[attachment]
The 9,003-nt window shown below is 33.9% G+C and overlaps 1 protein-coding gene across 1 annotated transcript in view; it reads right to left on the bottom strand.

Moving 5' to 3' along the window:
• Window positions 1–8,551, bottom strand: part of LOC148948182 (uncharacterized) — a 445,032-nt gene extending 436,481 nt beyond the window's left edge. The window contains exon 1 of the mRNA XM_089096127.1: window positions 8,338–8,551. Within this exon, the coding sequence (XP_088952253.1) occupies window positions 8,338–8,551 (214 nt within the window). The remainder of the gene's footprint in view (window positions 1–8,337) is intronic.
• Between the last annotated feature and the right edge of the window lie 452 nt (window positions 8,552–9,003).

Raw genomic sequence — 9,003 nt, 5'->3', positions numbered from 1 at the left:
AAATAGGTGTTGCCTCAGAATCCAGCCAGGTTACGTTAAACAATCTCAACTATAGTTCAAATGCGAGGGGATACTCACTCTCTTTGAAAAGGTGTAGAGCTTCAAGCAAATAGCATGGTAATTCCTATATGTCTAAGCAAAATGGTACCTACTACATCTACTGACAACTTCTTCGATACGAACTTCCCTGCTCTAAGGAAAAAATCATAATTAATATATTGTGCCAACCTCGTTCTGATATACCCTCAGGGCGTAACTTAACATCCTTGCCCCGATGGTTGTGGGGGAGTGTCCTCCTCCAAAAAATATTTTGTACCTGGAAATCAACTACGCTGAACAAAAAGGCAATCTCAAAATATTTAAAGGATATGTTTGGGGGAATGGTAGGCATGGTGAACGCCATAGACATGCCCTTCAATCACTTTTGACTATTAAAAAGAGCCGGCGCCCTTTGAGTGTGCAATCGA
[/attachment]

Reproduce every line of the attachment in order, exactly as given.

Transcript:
The 9,003-nt window shown below is 33.9% G+C and overlaps 1 protein-coding gene across 1 annotated transcript in view; it reads right to left on the bottom strand.

Moving 5' to 3' along the window:
• Window positions 1–8,551, bottom strand: part of LOC148948182 (uncharacterized) — a 445,032-nt gene extending 436,481 nt beyond the window's left edge. The window contains exon 1 of the mRNA XM_089096127.1: window positions 8,338–8,551. Within this exon, the coding sequence (XP_088952253.1) occupies window positions 8,338–8,551 (214 nt within the window). The remainder of the gene's footprint in view (window positions 1–8,337) is intronic.
• Between the last annotated feature and the right edge of the window lie 452 nt (window positions 8,552–9,003).

Raw genomic sequence — 9,003 nt, 5'->3', positions numbered from 1 at the left:
AAATAGGTGTTGCCTCAGAATCCAGCCAGGTTACGTTAAACAATCTCAACTATAGTTCAAATGCGAGGGGATACTCACTCTCTTTGAAAAGGTGTAGAGCTTCAAGCAAATAGCATGGTAATTCCTATATGTCTAAGCAAAATGGTACCTACTACATCTACTGACAACTTCTTCGATACGAACTTCCCTGCTCTAAGGAAAAAATCATAATTAATATATTGTGCCAACCTCGTTCTGATATACCCTCAGGGCGTAACTTAACATCCTTGCCCCGATGGTTGTGGGGGAGTGTCCTCCTCCAAAAAATATTTTGTACCTGGAAATCAACTACGCTGAACAAAAAGGCAATCTCAAAATATTTAAAGGATATGTTTGGGGGAATGGTAGGCATGGTGAACGCCATAGACATGCCCTTCAATCACTTTTGACTATTAAAAAGAGCCGGCGCCCTTTGAGTGTGCAATCGA